The Top 10 Photo Techniques of 2011

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Being a photographer is sort of like being in school--in a good way. There's always something new to learn. (Or if you prefer, you could just let your photo editor do most of the hard work for you.) As I write my very last Digital Focus of 2011, I thought it would be fun to take a look back and round up the ten most essential articles. If you're looking to brush up on some photography techniques over the holiday break, here are my recommendations.

1. Learn and Apply the Rules of Composition

It's true that rules are made to be broken, but you should really understand the basics before you start flouting convention. There are a few simple rules of photo composition that, when you can consistently apply them, will elevate your photos above "snapshot" status. Spend some time mastering tricks like the rule of thirds and the rule of diagonals by reading "The Rules of Photographic Composition."

2. Understand Megapixels, Megabytes, and DPI

Never again feel confused when someone asks for a photo "in 300 dpi" or be unsure if your picture is too big to email. Submit a photo to the Digital Focus Hot Pic of the Week contest with confidence. How? Read "Everything You Want to Know About Megapixels, Megabytes, and DPI," where I demystify all these terms.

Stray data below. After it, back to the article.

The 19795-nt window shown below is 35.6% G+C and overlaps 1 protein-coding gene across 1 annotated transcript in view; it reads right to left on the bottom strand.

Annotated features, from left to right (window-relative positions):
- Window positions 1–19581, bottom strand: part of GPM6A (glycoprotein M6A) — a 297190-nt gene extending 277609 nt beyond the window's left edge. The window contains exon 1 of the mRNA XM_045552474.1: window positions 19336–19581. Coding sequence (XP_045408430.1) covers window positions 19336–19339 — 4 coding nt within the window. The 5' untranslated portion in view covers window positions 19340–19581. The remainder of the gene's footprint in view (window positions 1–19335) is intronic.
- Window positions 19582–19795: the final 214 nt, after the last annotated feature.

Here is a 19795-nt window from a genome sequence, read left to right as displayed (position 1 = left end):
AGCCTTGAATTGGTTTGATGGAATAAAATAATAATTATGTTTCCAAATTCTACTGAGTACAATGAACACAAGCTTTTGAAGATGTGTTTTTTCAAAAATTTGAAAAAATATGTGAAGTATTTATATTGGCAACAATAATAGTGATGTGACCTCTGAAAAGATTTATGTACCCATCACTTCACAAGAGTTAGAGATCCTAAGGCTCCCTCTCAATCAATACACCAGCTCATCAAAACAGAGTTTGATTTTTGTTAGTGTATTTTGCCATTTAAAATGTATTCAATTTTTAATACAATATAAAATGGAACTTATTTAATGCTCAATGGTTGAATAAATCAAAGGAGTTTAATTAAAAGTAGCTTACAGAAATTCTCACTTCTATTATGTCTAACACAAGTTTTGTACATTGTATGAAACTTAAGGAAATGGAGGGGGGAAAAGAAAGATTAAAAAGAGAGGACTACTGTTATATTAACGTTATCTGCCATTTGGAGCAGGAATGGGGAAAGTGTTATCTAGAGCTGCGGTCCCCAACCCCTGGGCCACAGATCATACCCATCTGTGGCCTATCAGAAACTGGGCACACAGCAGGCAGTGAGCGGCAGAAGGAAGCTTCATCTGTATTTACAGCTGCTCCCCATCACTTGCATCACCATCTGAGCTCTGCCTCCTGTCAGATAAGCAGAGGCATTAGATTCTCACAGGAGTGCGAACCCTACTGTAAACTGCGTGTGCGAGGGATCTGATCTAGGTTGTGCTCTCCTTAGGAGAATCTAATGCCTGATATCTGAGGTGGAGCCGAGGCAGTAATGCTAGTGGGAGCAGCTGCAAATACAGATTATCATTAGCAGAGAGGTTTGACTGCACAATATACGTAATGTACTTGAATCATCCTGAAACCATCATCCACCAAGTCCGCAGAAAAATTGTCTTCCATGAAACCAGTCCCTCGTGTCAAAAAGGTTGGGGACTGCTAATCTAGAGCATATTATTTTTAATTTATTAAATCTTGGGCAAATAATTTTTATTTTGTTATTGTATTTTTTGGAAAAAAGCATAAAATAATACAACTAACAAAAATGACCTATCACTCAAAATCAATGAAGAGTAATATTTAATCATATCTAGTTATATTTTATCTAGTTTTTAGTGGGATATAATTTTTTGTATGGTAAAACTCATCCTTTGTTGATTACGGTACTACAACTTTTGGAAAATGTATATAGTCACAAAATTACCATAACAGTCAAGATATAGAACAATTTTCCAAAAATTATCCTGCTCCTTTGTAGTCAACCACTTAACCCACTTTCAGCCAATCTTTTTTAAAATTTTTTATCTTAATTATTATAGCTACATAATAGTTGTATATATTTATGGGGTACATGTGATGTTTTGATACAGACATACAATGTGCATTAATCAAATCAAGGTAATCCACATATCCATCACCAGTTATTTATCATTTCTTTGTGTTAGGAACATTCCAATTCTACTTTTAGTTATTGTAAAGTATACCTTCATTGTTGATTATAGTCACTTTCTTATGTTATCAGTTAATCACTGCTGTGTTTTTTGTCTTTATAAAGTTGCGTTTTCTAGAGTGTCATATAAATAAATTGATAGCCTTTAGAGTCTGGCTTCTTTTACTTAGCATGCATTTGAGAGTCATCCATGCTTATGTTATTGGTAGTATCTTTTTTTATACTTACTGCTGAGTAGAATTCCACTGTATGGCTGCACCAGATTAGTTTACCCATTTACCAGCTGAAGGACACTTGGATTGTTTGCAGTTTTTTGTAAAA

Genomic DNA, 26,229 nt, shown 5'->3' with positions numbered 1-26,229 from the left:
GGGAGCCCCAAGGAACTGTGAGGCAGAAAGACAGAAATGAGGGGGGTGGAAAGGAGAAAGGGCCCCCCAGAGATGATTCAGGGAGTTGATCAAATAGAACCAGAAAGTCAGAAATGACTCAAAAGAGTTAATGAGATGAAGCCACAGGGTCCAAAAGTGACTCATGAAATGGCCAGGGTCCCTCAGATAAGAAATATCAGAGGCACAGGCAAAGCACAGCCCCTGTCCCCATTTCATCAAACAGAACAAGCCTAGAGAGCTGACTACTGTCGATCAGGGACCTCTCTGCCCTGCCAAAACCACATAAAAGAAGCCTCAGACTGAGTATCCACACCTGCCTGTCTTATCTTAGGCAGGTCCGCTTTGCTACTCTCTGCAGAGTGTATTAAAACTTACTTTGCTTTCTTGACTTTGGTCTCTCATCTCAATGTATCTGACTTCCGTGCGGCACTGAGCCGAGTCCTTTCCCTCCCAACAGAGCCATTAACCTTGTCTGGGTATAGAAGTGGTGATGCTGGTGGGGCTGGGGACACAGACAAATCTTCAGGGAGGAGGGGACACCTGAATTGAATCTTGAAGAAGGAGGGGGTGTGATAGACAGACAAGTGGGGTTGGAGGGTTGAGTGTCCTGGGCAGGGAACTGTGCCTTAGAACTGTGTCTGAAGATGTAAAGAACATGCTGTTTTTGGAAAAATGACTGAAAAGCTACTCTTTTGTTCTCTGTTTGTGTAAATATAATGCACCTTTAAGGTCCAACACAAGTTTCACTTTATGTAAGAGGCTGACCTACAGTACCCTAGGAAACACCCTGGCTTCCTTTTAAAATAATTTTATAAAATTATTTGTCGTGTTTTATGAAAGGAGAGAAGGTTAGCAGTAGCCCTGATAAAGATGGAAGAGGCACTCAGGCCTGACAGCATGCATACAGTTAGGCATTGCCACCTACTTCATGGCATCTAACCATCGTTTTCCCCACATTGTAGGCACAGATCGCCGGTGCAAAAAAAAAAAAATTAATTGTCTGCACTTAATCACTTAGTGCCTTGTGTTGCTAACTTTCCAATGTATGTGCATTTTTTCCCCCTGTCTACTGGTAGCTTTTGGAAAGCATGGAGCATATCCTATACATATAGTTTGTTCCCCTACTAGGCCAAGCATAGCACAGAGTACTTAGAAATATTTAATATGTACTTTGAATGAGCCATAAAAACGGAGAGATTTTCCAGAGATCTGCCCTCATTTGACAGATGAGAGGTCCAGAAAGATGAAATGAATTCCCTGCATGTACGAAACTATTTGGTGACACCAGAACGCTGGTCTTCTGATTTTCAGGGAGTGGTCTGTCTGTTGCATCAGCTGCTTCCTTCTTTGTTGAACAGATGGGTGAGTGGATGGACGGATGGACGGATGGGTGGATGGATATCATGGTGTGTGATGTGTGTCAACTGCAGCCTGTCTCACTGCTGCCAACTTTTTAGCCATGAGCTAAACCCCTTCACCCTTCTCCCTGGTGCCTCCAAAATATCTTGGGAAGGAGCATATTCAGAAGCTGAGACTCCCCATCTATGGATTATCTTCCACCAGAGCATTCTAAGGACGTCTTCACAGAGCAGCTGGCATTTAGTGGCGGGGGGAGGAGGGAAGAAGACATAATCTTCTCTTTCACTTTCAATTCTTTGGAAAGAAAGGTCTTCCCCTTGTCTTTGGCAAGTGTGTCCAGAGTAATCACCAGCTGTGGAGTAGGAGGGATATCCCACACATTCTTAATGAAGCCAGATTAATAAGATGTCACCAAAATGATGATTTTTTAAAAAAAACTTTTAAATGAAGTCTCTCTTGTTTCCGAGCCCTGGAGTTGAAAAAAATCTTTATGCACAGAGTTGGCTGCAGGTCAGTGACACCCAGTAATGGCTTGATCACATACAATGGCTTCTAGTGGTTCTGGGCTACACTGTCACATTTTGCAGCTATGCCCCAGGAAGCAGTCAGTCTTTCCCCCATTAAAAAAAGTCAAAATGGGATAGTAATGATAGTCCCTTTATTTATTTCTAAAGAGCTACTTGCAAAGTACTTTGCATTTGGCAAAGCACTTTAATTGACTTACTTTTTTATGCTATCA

3. Improve Exposure with Histograms

In the old days, the only way to improve the exposure of a photo was in a darkroom. Now, you can easily brighten and darken your photos until they look just right. Unfortunately, that's not as easy as it sounds. One easy way to improve your exposure is with the Histogram tool--get the scoop in "Improve the Exposure of Your Photos With Just a Few Clicks."

4. Master Hyperfocal Photography

It might sound intimidating, but hyperfocal photography is really just a technique for ensuring your entire image, from foreground to background, is in sharp focus. Not every photo benefits from this technique, since you often want to "focus" on a single subject (sorry, pun was sort of intended). But hyperfocal photos can look stunning. I explain how to use this technique in "Maximize Your Depth of Field With Hyperfocal Photography."

5. Add Some Bokeh to Your Photos

While we're talking about cool effects, how about taking a fresh look at your bokeh? No, it's not some sort of medical condition. Bokeh refers to the character of the blurry elements in your photos, generally most obvious in light sources and reflections that occur in the background of your photos. You can control many aspects of your bokeh with your choice of lens, and you can tweak bokeh with software as well. Check out "Making the Most of Your Photo's Bokeh."

6. Take Stunning Silhouettes

You generally don't want your subject to turn out dark and featureless, but occasionally that's exactly what you need to make a great photo. Of course, I'm referring to shooting silhouettes. Creating a good silhouette is generally little more than making sure the subject is adequately underexposed to strip out the color and detail. Learn all the details in "5 Tips for Shooting Dramatic Silhouettes."